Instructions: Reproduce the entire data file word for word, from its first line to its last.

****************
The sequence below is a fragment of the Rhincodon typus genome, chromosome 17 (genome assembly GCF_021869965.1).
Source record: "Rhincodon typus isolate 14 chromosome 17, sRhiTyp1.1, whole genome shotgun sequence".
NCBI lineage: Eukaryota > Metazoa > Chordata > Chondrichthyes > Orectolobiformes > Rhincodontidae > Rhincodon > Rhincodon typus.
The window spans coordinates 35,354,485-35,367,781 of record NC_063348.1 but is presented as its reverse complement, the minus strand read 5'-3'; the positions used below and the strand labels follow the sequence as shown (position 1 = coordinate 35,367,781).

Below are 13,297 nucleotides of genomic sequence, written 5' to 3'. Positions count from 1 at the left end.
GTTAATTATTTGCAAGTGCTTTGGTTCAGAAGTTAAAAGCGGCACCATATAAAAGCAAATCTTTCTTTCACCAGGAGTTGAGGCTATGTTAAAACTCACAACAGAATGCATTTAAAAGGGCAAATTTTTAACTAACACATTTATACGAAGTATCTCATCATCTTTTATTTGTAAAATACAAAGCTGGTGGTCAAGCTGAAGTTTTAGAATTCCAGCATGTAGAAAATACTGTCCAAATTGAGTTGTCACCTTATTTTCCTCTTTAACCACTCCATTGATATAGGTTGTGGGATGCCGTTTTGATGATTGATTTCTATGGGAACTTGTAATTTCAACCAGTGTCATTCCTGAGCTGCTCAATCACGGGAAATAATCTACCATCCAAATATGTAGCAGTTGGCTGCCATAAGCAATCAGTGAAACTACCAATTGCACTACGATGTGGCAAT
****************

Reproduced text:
The sequence below is a fragment of the Rhincodon typus genome, chromosome 17 (genome assembly GCF_021869965.1).
Source record: "Rhincodon typus isolate 14 chromosome 17, sRhiTyp1.1, whole genome shotgun sequence".
NCBI lineage: Eukaryota > Metazoa > Chordata > Chondrichthyes > Orectolobiformes > Rhincodontidae > Rhincodon > Rhincodon typus.
The window spans coordinates 35,354,485-35,367,781 of record NC_063348.1 but is presented as its reverse complement, the minus strand read 5'-3'; the positions used below and the strand labels follow the sequence as shown (position 1 = coordinate 35,367,781).

Below are 13,297 nucleotides of genomic sequence, written 5' to 3'. Positions count from 1 at the left end.
GTTAATTATTTGCAAGTGCTTTGGTTCAGAAGTTAAAAGCGGCACCATATAAAAGCAAATCTTTCTTTCACCAGGAGTTGAGGCTATGTTAAAACTCACAACAGAATGCATTTAAAAGGGCAAATTTTTAACTAACACATTTATACGAAGTATCTCATCATCTTTTATTTGTAAAATACAAAGCTGGTGGTCAAGCTGAAGTTTTAGAATTCCAGCATGTAGAAAATACTGTCCAAATTGAGTTGTCACCTTATTTTCCTCTTTAACCACTCCATTGATATAGGTTGTGGGATGCCGTTTTGATGATTGATTTCTATGGGAACTTGTAATTTCAACCAGTGTCATTCCTGAGCTGCTCAATCACGGGAAATAATCTACCATCCAAATATGTAGCAGTTGGCTGCCATAAGCAATCAGTGAAACTACCAATTGCACTACGATGTGGCAAT